# Modular math problem

1. May 11, 2004

### Gokul43201

Staff Emeritus
What is the largest n for which 10^n divides [(101^100) - 1] ? Clearly n=2, is one solution. What then ?

2. May 11, 2004

### NateTG

Well, you could caculate $$101^{100} (mod 1000)$$ and see what it is.
$$100=64+32+4$$
$$101^4\equiv (101^2)^2 \equiv (201)^2 \equiv 401 (mod 1000)$$
$$101^{32}\equiv (101^4)^8 \equiv (401)^8 \equiv (801)^4 \equiv 601^2 \equiv 201 (mod 1000)$$
$$101^{64}\equiv (101^32)^2 \equiv (201)^2\equiv 401 mod (1000)$$

so
$$101^{100}\equiv101^{64+32+4)\eqiuv 101^{64} \times 101^{32} \times 10^4 \equiv$$
$$401\times401\times201\equiv 801 \times 201 \equiv 1$$
so $$101^{100}-1$$ is divisible by $$10^3$$

Alternatively consider $$101$$ mod $$2^n$$ and mod $$5^n$$:
In base 2, 101 is written:
$$110011$$
and in base 5
$$41$$
Now, we know that for $$101^{100}-1$$ to be divisible by $$10^n$$ that $$101^{100} \equiv 1 (mod 2^n)$$ and $$101^{100} \equiv 1 (mod 5^n)$$
Now, $$\phi(5^3)=5^2\times(5-1)=100$$ so $$x^{100} \equiv 1(mod 125)$$
and $$\phi(2^3)=2^2\times(201)=4$$ so $$x^{100} \equiv (x^{25})^4) \equiv 1 (mod 8)$$
but
$$\phi(5^4)=5^3\times(5-1)=600$$ does not divide $$100$$ so you need to check it.
similarly
$$\phi(2^4)=2^3\times(2-1)=8$$ does not divide $$100$$, and it's probably a faster one to check:
$$100 \equiv 4 (mod 8)$$
and $$101 \equiv 5 (mod 16)$$
so $$101^{100} \equiv 5^{4}\equiv 625 \equiv 1 (mod 16)$$
(Corrected.I probably shouldn't be doing this in my head.)

Last edited: May 11, 2004
3. May 11, 2004

### Gokul43201

Staff Emeritus
Wait a second : 101 == 5 (mod 16)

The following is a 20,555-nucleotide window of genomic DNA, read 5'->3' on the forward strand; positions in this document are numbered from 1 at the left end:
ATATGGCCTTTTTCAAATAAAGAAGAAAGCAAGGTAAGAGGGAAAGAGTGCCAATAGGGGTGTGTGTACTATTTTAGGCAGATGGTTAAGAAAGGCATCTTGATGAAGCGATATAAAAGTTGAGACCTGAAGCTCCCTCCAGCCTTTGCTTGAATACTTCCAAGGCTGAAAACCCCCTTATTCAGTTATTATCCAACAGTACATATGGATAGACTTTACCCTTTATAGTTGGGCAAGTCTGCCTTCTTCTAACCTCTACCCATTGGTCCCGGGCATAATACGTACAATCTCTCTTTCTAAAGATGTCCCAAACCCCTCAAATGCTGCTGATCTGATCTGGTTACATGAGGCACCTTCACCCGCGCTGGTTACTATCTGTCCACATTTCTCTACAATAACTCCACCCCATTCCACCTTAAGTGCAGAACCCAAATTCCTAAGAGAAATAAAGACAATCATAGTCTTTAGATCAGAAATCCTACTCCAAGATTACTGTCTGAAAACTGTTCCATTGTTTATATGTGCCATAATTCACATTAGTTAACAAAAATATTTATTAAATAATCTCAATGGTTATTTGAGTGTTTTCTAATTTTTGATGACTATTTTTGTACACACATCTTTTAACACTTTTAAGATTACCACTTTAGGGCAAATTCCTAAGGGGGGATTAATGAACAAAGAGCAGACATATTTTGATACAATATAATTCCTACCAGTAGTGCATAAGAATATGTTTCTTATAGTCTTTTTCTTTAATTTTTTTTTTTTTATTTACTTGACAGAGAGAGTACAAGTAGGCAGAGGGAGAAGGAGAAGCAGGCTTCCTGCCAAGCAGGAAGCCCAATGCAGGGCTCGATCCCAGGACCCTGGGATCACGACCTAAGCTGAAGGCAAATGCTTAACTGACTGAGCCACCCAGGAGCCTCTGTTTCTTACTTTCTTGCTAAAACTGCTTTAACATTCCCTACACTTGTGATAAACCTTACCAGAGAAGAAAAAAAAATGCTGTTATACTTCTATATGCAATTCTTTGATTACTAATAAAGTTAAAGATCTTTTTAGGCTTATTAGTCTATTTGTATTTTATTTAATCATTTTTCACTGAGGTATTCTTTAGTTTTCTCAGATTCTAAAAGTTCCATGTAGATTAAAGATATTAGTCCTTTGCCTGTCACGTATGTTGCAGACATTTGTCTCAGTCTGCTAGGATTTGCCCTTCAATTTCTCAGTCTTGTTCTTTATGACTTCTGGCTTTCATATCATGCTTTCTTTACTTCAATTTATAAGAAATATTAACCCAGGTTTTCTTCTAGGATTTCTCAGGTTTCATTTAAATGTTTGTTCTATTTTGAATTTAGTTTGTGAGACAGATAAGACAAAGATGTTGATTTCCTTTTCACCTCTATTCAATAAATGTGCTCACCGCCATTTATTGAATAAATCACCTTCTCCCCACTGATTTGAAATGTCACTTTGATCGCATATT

=> 101^2 ==25==9(mod 16) or 101^4 ==81==1(mod 16).
So 16 divides 101^100 - 1

4. Jun 30, 2004

### robert Ihnot

This is a question of the binominal formula for (100+1)^100 the leading term is going to be 100^100 and the last three terms are (100^2)x100x99/2 + 100x100 +1. So subtracting off 1 we have 100x100 as the smallest term in powers of 100, and the answer is 10,000 will divide the expression.

Last edited: Jun 30, 2004
5. Jun 30, 2004

### Gokul43201

Staff Emeritus
This proves that 10,000 divides the number. How can I be sure there isn't another larger divisor ? It seems unlikely but not impossible...yet.

6. Jun 30, 2004

### Muzza

Evaluate 101^100 - 1 modulo 10^5. By the binomial theorem, we have that

$$(100 + 1)^{100} = \sum_{k = 0}^{100} \binom{100}{k} 100^k = \sum_{k = 0}^{100} \binom{100}{k} 10^{2k} .$$

Now, when the exponent of 10 is bigger than 5 (i.e k > 2), the terms in the sum are congruent to 0 mod 10^5. So

$$\sum_{k = 0}^{100} \binom{100}{k} 10^{2k} \equiv \binom{100}{0} 10^{0} + \binom{100}{1} 10^{2} + \binom{100}{2} 10^{4} \pmod{10^5}.$$

That's pretty easy to evaluate (you can do it in your head), but I'll spare you the calculations. It's 49510001. So 101^100 - 1 = 49510001 - 1 != 0 (mod 10^5).

Last edited: Jun 30, 2004
7. Jun 30, 2004

### 1+1=1

gokul- this almost looks like the exact same material that i am studying... hmmm, weird no?

8. Jun 30, 2004

### Gokul43201

Staff Emeritus
Actually, I found this problem in a practice test paper for a B-School Entrance Exam.